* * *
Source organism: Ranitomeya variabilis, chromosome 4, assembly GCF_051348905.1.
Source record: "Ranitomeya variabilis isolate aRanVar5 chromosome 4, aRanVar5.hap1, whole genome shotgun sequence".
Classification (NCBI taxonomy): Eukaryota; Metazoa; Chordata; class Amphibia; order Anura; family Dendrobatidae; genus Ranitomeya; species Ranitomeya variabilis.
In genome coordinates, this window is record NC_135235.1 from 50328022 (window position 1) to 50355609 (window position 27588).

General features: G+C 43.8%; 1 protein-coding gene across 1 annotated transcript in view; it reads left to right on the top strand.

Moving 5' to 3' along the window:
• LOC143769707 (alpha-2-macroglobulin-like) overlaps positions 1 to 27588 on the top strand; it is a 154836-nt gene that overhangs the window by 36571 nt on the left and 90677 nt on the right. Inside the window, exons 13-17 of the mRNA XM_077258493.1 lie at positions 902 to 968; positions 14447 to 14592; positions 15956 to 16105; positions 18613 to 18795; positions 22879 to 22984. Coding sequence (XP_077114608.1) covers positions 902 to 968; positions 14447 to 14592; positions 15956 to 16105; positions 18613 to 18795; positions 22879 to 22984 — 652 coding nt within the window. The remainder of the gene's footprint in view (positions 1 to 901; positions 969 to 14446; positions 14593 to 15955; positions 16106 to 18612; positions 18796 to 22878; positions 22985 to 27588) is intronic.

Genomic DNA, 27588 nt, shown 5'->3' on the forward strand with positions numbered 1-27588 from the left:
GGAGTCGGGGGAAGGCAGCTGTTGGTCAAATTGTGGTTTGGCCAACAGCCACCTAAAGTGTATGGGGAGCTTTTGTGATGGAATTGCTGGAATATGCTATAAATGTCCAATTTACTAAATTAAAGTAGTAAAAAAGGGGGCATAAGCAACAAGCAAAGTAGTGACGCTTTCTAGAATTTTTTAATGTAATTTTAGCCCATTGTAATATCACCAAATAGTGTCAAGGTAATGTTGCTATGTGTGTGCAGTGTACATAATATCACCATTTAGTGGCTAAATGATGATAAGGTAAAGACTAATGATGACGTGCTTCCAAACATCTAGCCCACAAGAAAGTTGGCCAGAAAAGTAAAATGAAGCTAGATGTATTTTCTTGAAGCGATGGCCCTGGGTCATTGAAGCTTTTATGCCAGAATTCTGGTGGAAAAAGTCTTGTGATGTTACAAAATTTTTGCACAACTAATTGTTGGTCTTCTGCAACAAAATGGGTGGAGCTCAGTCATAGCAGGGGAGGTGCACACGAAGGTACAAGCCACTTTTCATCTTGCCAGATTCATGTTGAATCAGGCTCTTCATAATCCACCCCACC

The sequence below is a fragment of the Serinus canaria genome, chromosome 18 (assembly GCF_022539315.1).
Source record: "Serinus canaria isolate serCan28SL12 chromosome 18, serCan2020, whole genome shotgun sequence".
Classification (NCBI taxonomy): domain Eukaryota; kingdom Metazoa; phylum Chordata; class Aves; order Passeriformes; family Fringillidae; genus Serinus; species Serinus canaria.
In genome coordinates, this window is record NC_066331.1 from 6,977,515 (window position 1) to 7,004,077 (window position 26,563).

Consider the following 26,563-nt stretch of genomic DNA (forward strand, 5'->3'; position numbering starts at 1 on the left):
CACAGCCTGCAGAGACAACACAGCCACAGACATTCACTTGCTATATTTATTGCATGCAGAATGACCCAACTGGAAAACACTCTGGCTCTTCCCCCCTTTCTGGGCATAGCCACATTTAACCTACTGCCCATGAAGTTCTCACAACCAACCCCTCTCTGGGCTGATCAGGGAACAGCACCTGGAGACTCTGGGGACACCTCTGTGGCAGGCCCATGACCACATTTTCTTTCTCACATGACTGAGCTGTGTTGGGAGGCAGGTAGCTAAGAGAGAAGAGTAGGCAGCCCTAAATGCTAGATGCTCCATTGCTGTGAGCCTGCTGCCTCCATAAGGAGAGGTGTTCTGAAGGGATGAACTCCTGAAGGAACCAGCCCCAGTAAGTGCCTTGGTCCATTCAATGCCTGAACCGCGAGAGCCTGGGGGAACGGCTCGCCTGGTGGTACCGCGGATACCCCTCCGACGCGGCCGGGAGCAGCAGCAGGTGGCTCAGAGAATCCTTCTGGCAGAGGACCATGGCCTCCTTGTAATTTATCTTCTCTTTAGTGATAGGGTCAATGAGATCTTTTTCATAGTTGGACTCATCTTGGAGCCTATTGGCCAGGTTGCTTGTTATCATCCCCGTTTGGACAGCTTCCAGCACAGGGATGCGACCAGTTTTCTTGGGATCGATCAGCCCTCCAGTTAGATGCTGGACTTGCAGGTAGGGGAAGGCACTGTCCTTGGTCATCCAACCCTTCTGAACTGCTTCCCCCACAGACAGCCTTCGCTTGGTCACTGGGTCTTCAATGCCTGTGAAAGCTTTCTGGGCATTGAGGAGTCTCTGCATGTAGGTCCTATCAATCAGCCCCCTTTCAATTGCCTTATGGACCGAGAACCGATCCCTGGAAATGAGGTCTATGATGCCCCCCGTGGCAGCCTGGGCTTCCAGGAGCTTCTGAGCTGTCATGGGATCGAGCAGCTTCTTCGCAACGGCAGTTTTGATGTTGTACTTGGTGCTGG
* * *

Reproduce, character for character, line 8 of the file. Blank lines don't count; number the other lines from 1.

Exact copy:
Genomic DNA, 27588 nt, shown 5'->3' on the forward strand with positions numbered 1-27588 from the left: